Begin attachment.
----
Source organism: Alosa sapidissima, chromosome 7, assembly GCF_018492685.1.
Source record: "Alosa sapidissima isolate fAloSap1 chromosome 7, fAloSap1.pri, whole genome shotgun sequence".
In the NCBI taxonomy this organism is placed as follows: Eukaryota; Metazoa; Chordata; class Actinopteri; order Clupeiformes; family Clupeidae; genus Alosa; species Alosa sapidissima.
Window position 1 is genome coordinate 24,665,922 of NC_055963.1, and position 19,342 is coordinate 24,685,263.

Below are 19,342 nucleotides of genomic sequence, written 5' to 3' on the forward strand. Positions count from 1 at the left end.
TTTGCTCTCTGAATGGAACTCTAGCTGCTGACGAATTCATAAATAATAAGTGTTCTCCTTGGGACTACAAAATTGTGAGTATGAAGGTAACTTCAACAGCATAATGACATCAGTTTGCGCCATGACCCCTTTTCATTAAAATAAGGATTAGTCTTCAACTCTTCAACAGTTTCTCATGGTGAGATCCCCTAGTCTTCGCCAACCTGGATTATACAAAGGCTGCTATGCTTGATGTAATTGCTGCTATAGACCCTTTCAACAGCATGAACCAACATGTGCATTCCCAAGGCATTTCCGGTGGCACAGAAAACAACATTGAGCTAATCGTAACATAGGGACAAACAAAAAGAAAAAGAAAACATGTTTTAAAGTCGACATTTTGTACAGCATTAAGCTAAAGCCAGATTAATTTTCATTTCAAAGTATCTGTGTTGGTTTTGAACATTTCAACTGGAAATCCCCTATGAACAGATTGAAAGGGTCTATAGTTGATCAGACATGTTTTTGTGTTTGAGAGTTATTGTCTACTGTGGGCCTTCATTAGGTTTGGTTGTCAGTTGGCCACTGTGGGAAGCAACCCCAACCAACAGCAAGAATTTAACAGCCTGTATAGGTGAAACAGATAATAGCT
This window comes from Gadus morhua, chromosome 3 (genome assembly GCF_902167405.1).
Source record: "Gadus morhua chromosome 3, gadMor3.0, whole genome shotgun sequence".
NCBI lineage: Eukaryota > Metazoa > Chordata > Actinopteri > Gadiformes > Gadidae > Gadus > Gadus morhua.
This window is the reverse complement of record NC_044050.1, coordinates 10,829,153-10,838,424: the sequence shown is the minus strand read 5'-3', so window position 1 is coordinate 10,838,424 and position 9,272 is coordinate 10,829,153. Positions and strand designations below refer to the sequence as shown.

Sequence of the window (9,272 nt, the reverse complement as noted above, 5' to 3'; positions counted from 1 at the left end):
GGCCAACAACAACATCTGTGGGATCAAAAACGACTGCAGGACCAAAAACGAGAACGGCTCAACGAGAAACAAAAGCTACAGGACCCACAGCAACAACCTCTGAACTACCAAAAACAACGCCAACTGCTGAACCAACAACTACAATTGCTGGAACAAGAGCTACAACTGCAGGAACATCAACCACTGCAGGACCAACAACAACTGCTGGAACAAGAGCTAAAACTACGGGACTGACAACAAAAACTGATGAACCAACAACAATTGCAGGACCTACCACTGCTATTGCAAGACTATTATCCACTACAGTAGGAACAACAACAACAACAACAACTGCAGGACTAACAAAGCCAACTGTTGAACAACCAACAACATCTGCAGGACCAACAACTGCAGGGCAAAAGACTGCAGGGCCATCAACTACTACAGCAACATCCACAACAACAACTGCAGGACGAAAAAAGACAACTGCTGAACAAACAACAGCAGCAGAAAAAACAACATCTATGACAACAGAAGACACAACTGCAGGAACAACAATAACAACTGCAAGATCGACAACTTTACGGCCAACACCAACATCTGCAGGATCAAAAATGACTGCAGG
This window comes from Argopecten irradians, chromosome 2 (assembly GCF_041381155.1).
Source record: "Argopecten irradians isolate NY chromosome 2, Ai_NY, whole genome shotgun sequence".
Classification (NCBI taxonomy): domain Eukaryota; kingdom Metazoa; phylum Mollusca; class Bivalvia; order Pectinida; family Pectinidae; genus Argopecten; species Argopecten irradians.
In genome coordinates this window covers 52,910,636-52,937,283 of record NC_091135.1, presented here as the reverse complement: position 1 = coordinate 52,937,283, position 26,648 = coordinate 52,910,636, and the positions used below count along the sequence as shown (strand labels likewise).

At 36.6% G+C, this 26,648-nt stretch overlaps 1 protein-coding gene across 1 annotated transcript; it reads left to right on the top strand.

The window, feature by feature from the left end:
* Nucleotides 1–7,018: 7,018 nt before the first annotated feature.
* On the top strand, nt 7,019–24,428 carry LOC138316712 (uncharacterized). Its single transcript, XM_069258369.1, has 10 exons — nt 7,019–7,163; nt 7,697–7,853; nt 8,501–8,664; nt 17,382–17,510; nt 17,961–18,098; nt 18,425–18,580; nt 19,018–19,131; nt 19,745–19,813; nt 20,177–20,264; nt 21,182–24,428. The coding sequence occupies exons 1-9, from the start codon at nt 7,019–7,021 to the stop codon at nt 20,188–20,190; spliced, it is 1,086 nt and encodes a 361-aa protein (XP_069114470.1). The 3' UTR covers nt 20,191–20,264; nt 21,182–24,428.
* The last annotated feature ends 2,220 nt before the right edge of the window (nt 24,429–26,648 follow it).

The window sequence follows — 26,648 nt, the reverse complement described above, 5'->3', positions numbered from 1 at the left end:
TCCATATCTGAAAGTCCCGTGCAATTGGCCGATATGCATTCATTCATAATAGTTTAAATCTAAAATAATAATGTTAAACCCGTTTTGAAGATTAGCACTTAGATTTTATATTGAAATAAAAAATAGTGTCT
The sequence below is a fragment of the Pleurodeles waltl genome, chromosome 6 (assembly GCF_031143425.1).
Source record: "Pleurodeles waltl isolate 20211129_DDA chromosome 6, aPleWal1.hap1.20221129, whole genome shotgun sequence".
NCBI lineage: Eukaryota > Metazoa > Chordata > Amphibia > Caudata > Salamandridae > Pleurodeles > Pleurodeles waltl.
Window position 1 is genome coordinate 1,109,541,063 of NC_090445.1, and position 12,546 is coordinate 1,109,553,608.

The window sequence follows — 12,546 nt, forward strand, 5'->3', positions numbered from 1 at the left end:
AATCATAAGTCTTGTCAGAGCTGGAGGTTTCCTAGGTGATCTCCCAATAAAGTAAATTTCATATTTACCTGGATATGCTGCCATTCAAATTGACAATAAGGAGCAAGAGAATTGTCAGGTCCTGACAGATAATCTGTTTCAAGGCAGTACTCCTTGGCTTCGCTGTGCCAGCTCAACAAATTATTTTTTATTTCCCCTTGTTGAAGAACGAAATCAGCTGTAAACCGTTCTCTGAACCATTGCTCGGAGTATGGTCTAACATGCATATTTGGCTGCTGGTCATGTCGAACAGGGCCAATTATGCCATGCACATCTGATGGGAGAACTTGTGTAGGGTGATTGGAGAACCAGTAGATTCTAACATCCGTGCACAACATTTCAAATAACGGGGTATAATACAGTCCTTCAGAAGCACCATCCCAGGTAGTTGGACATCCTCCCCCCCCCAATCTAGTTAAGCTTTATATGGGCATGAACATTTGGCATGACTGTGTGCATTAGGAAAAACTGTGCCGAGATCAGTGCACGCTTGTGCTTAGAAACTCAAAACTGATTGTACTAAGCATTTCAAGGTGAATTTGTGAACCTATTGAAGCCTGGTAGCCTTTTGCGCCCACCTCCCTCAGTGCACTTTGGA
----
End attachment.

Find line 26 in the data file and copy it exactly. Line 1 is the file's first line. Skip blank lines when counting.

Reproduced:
NCBI lineage: Eukaryota > Metazoa > Chordata > Amphibia > Caudata > Salamandridae > Pleurodeles > Pleurodeles waltl.